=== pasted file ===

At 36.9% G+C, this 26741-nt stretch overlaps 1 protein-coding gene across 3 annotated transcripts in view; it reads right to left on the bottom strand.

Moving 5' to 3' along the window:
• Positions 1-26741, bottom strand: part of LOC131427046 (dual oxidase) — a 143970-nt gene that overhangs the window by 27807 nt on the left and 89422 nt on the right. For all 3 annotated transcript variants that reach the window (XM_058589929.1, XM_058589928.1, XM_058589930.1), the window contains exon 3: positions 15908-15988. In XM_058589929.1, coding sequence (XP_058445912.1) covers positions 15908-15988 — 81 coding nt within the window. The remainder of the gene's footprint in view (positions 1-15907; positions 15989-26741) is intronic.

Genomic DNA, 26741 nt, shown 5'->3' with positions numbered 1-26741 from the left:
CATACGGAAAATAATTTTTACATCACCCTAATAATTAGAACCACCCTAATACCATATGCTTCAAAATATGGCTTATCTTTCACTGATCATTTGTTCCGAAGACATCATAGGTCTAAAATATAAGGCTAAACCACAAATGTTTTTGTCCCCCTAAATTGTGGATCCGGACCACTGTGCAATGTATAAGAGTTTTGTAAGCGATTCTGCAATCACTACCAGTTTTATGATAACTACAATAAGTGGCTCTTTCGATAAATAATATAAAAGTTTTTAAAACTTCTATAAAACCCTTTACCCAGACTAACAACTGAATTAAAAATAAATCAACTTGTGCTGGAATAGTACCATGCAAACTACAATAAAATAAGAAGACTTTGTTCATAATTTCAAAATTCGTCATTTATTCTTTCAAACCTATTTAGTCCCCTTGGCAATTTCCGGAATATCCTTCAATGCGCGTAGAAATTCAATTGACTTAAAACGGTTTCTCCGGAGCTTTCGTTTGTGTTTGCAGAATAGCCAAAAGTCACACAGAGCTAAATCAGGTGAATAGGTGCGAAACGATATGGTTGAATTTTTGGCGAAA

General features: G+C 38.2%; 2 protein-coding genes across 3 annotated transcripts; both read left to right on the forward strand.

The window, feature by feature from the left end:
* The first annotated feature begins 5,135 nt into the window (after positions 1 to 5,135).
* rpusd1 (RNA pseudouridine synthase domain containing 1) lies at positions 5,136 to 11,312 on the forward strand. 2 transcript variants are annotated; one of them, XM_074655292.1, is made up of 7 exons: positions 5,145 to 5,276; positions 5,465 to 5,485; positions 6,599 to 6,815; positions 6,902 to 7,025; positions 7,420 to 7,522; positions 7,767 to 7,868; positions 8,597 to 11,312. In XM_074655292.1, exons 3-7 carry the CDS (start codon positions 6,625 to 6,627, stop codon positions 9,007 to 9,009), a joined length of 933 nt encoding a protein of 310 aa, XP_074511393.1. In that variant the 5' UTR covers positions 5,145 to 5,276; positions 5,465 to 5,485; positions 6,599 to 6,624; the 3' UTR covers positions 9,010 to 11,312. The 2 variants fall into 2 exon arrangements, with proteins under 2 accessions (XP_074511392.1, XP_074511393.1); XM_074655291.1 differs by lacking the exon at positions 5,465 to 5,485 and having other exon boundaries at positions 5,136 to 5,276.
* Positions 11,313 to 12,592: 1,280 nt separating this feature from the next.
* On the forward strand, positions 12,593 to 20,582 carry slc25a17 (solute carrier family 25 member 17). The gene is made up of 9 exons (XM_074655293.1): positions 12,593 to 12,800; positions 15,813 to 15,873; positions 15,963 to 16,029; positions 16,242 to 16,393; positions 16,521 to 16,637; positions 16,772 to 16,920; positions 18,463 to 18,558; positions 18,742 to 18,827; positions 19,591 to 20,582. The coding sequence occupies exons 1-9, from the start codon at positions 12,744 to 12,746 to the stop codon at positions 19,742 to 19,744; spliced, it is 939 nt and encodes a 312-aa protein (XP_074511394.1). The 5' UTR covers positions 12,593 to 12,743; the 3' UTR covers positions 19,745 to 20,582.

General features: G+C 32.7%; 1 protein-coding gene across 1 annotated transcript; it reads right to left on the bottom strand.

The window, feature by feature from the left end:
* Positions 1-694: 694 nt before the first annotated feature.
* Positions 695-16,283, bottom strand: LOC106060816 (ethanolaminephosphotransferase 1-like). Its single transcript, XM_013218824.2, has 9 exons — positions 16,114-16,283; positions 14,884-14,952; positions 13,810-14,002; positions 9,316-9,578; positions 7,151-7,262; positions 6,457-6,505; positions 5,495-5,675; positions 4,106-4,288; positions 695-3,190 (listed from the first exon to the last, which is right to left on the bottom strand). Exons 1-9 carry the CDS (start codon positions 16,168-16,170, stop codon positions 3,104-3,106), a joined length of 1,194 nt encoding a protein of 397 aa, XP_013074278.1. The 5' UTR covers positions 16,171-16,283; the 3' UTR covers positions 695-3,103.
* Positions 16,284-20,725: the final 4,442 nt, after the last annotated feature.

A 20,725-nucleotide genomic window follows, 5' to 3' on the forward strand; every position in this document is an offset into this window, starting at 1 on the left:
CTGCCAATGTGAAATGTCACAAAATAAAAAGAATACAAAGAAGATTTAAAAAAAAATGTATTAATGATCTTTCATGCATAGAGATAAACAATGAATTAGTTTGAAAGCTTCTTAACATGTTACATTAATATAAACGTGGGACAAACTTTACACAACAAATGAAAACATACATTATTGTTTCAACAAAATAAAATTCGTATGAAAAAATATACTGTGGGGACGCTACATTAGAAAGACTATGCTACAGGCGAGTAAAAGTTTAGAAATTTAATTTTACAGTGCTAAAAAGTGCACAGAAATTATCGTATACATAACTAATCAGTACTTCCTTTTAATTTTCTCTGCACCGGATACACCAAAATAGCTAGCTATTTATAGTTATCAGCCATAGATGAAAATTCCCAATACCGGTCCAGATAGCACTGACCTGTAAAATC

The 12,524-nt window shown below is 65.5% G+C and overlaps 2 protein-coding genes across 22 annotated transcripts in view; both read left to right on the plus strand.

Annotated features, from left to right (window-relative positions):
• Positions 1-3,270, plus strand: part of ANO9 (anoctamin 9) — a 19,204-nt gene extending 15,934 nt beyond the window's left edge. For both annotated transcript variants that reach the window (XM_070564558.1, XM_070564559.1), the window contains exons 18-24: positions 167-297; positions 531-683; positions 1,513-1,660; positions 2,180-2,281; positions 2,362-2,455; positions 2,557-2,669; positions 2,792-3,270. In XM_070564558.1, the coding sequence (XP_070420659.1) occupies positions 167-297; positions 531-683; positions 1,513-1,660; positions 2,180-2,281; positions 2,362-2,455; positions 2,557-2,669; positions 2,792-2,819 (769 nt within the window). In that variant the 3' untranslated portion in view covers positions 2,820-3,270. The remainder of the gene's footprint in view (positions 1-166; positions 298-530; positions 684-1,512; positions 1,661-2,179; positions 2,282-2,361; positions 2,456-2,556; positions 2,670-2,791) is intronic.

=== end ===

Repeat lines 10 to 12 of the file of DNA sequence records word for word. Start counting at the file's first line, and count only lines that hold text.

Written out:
* Positions 11,313 to 12,592: 1,280 nt separating this feature from the next.
* On the forward strand, positions 12,593 to 20,582 carry slc25a17 (solute carrier family 25 member 17). The gene is made up of 9 exons (XM_074655293.1): positions 12,593 to 12,800; positions 15,813 to 15,873; positions 15,963 to 16,029; positions 16,242 to 16,393; positions 16,521 to 16,637; positions 16,772 to 16,920; positions 18,463 to 18,558; positions 18,742 to 18,827; positions 19,591 to 20,582. The coding sequence occupies exons 1-9, from the start codon at positions 12,744 to 12,746 to the stop codon at positions 19,742 to 19,744; spliced, it is 939 nt and encodes a 312-aa protein (XP_074511394.1). The 5' UTR covers positions 12,593 to 12,743; the 3' UTR covers positions 19,745 to 20,582.

General features: G+C 32.7%; 1 protein-coding gene across 1 annotated transcript; it reads right to left on the bottom strand.